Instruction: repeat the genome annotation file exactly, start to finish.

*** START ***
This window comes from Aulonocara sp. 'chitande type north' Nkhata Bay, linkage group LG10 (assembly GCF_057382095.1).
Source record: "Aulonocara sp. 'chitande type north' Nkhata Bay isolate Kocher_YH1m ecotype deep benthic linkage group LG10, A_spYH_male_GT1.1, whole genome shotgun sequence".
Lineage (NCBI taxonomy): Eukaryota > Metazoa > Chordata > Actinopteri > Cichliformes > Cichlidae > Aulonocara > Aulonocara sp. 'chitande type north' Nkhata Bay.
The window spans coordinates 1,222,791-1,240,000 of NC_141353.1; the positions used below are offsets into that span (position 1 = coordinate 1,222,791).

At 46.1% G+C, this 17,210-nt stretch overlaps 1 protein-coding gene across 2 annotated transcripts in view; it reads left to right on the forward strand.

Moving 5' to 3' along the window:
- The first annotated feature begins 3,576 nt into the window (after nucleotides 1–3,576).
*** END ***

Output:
This window comes from Aulonocara sp. 'chitande type north' Nkhata Bay, linkage group LG10 (assembly GCF_057382095.1).
Source record: "Aulonocara sp. 'chitande type north' Nkhata Bay isolate Kocher_YH1m ecotype deep benthic linkage group LG10, A_spYH_male_GT1.1, whole genome shotgun sequence".
Lineage (NCBI taxonomy): Eukaryota > Metazoa > Chordata > Actinopteri > Cichliformes > Cichlidae > Aulonocara > Aulonocara sp. 'chitande type north' Nkhata Bay.
The window spans coordinates 1,222,791-1,240,000 of NC_141353.1; the positions used below are offsets into that span (position 1 = coordinate 1,222,791).

At 46.1% G+C, this 17,210-nt stretch overlaps 1 protein-coding gene across 2 annotated transcripts in view; it reads left to right on the forward strand.

Moving 5' to 3' along the window:
- The first annotated feature begins 3,576 nt into the window (after nucleotides 1–3,576).